THE INFORMATION TECHNOLOGY and business process management (IT-BPM) sector saw its revenues jump by 10.3% in 2022, driven by key segments such as banking, financial services, and healthcare.

In a statement, the IT and Business Process Association of the Philippines (IBPAP) said the sector posted $32.5 billion in revenues last year, higher than the $29.5 billion in 2021.

The IT-BPM sector also saw an 8.4% increase in the number of full-time employees to 1.57 million.

IBPAP said the sector had “outperformed the aggressive targets” — 8-10% rise in revenues and 7-8% increase in full-time employees — set under the Philippine IT-BPM industry roadmap 2028.

“The boost in headcount and revenue may be attributed to growth in Banking, Financial Services & Insurance (BFSI), Healthcare, Retail, Technology, and Telecommunications,” IBPAP said.

For 2023, the IBPAP said it is targeting to increase the number of full-time employees by at least 8% to 1.7 million, and revenues by 10% to $35.9 billion.

The industry group said there was “significant expansion” in areas outside of Metro Manila last year such as in Cebu, Davao, Bacolod, Pampanga, and Laguna.   

“Over 70,000 new jobs were created in locations outside Metro Manila — a 17% increase from the previous year. By the end of 2022, 31% of the sector’s total headcount or 486,000 (full-time employees) were in the countryside,” the IBPAP said.     

The sector’s positive performance came as many IT-BPM firms shifted their registration to the Board of Investments from the Philippine Economic Zone Authority, in order to continue conducting work-from-home arrangements while enjoying fiscal incentives.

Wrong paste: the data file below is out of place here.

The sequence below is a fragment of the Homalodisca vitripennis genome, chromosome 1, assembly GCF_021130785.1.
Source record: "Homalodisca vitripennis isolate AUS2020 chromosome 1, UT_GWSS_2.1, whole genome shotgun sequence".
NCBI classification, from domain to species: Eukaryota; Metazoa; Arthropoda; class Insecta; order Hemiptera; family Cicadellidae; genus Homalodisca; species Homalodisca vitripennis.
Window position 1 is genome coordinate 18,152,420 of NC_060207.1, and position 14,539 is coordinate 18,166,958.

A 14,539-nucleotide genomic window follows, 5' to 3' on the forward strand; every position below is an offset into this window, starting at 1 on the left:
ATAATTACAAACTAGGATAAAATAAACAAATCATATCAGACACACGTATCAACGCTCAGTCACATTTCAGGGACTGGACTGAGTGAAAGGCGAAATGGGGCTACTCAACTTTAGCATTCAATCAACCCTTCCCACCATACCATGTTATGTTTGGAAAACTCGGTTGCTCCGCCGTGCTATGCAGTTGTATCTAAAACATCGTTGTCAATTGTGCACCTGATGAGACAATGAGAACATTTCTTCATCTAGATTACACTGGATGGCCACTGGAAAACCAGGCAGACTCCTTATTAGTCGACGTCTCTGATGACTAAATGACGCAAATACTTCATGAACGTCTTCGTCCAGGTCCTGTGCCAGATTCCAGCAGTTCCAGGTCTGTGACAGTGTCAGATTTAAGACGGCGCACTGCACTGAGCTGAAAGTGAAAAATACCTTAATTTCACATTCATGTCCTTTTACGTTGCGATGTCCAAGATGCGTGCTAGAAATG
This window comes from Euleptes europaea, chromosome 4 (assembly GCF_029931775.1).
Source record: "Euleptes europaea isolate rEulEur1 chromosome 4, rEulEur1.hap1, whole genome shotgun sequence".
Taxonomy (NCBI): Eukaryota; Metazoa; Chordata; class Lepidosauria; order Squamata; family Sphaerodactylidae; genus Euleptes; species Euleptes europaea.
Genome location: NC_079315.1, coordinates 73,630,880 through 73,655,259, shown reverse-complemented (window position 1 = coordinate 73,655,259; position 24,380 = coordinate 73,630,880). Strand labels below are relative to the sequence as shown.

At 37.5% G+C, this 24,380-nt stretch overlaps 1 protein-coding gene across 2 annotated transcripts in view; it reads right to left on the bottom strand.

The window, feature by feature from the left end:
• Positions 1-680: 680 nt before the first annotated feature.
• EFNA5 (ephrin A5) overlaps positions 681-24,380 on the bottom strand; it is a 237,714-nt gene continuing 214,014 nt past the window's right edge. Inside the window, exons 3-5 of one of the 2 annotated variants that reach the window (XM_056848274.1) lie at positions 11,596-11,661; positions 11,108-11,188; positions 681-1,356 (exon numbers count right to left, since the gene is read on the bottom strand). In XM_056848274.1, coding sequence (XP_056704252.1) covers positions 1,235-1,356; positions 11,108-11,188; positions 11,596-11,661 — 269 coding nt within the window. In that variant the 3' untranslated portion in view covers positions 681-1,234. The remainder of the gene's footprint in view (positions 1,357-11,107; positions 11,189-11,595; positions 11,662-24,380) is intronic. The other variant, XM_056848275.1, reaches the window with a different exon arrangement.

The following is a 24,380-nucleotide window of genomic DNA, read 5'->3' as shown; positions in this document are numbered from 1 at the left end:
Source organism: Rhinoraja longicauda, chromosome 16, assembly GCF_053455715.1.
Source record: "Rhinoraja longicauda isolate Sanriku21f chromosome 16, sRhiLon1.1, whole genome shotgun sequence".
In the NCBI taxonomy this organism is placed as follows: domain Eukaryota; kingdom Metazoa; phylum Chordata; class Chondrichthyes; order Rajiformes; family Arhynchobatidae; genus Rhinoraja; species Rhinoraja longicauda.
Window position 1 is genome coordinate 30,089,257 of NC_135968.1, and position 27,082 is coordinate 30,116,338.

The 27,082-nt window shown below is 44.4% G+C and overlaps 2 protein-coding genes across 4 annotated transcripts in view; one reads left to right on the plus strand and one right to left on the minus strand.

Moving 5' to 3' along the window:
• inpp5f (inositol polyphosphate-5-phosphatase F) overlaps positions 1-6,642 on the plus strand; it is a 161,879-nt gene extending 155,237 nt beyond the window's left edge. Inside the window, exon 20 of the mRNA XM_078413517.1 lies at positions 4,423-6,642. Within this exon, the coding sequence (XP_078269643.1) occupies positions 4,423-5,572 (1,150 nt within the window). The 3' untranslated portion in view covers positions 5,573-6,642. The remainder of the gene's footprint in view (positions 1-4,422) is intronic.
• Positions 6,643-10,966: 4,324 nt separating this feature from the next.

“We’re working on Roadmap 2028 with purpose and momentum. That’s the only way that we can hope to achieve our goal of building the industry to a 2.5 million-strong workforce and generating $59 billion in revenues for the country,” IBPAP President and Chief Executive Officer Jack Madrid said.   

“We still have a long way to go, but Philippine IT-BPM’s stellar performance in 2022 brings us closer to generating 1.1 million new jobs for Filipinos.”

Citing a survey it conducted, IBPAP said 83% of IT-BPM firms are expecting to post growth this year despite a potential global economic slowdown, while 17% are neutral on their projections.   

“Results also showed that organizations will continue to outsource and use global business services this year as a lever to drive some of their cost optimization initiatives,” it added.

IBPAP’s survey showed more investments will come from animation and game development, contact center, cybersecurity, financial technology, healthcare, internet service providers, IT solutions, and shared services.    

However, many companies believe that the talent and skills gap and cost pressures are some of the main business challenges they face this year.

Companies also noted that more work is being shifted to competitors in India, Poland and South America.

Other challenges include adapting to changing customer needs and business models, as well as insufficient supply of related infrastructure in the countryside.   

To address these challenges, IBPAP will hold the IT-BPM Talent Summit on April 26 to 27. The event aims to help the sector establish a national upskilling framework, accelerate educational reforms, and create 1.1 million new jobs. The summit is being organized by the IBPAP in collaboration with the Trade department and the Board of Investments.   

“This is just the tip of the iceberg. We have more partnerships, projects, and programs in the pipeline for talent development and the other acceleration levers and we don’t plan on letting up or slowing down because we realize that a lot is at stake here that’s beyond revenues, margins, or profits,” Mr. Madrid said.   

The IBPAP has over 300 members and six partner associations consisting of the Animation Council of the Philippines, Inc., Global In-House Center Council Philippines, Contact Center Association of the Philippines, Game Developers Association of the Philippines, Healthcare Information Management Association of the Philippines, and the Philippine Software Industry Association. — Revin Mikhael D. Ochave